# Homework Help: Analitical solution for dy/dt=ay^3+by^2+cy+d

1. Jul 25, 2012

### ced_the_jedi

Dear all

I have to solve an equation which seems to be simple:

It is dy/dt=ay^3+by^2+cy+d but my problem is that I am not able to give the analitical solution y(t)=... And I need your help for that...

What I have already done is :

- I know that you have to find the solutions of ay^3+by^2+cy+d=0 (the coefficients allow me to say that three solutions exist and lead to y1, y2 and y3 as real solutions)

- Then one can write :
dy/(ay^3+by^2+cy+d)=edy/(y-y1)+fdy/(y-y2)+gdy/(y-y3), with e, f, g easy to determine.

- Then you have to integrate on both sides of the equality : edy/(y-y1)+fdy/(y-y2)+gdy/(y-y3)=-dt

- which leads to something like that [(y-y1)^e][(y-y2)^f][(y-y3)^g]=exp(-t)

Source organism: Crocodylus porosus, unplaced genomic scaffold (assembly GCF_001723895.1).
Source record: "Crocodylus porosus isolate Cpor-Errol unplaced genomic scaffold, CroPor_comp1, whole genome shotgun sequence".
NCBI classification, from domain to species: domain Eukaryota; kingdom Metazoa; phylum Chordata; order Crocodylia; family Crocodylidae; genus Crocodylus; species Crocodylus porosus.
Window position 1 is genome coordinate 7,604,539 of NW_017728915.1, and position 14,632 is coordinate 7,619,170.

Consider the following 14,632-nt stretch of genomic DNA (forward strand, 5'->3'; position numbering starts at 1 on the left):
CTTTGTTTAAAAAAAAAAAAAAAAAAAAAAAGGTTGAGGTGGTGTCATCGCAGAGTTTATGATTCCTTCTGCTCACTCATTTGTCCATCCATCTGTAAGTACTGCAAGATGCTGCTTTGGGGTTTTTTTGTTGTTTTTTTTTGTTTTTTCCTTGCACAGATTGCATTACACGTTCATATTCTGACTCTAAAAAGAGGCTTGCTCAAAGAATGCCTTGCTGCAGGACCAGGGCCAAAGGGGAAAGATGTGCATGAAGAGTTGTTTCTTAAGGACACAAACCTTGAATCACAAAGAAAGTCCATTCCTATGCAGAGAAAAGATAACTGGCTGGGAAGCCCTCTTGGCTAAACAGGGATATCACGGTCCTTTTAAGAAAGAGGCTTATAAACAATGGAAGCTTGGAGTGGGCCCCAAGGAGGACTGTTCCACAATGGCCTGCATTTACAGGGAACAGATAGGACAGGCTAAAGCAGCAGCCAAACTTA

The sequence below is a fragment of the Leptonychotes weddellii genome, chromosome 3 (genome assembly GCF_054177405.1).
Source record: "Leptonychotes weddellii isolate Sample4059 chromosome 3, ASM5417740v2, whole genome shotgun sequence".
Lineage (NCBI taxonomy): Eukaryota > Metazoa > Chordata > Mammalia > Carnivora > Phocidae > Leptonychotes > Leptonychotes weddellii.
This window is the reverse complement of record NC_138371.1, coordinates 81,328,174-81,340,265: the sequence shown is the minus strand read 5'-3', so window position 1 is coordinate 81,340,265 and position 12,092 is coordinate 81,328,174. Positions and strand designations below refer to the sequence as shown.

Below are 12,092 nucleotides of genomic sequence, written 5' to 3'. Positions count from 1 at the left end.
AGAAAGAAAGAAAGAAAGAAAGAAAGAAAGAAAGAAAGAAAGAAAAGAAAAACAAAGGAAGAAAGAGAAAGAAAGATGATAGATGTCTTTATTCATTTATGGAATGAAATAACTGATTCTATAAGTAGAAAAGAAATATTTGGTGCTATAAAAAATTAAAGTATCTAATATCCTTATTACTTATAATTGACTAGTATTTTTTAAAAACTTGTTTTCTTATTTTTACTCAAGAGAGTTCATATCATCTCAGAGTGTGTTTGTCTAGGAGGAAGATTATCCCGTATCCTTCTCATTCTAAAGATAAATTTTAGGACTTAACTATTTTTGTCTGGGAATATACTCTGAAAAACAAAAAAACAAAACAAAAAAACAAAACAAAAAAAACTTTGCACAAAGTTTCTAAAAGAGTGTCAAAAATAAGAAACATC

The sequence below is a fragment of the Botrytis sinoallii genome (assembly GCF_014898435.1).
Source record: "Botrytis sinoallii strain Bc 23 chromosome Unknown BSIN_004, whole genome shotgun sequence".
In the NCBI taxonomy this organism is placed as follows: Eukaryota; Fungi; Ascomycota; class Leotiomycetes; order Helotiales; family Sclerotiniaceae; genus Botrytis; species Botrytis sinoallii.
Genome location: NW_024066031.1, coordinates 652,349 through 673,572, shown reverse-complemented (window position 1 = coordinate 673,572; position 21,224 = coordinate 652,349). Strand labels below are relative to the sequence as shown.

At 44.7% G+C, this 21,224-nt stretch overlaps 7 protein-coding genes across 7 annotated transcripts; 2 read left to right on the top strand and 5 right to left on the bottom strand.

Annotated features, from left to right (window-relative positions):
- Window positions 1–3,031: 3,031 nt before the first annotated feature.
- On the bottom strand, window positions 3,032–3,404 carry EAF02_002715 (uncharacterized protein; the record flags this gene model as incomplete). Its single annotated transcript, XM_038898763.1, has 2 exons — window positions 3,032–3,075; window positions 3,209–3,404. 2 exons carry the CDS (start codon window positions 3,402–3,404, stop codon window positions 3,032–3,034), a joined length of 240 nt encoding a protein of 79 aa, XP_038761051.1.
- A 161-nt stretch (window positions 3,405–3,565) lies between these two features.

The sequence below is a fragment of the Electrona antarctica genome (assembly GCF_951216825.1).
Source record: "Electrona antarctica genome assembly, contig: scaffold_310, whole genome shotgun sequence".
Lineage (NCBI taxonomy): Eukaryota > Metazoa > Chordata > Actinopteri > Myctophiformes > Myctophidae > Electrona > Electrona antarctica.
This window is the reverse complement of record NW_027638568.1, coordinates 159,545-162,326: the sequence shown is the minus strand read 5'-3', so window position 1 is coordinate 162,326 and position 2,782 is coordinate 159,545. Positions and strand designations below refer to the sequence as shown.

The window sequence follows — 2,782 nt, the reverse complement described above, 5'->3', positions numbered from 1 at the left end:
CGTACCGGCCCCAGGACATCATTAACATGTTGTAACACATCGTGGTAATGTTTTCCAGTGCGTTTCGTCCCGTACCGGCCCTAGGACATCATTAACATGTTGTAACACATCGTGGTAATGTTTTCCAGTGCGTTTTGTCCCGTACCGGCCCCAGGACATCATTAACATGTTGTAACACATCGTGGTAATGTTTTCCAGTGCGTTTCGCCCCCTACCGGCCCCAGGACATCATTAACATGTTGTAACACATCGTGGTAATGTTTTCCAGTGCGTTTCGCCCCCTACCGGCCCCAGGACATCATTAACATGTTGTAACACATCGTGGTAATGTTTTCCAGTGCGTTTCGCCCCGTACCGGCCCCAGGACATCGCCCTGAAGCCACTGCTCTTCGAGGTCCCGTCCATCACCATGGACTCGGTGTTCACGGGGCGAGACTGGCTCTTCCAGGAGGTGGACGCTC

--> MY PROBLEM IS : do you know a way to express directly the analitical solution : y(t)=...? using this formulae, or by using a different integration method

2. Jul 25, 2012

### LCKurtz

I think you will get $e^{+t}$ on the right. To get an explicit solution instead of an implicit one, you need to solve a cubic equation for $y$. That can be done but except for special cases, it isn't pretty.

3. Jul 25, 2012

### jackmell

I think it's worst than that. He has:

$$(y-y_1)^a(y-y_2)^b(y-y_3)^c=e^t$$

No way you're getting a y out of there unless you're desperate and plot the data then invert the data and fit it to a nice-size polynomial.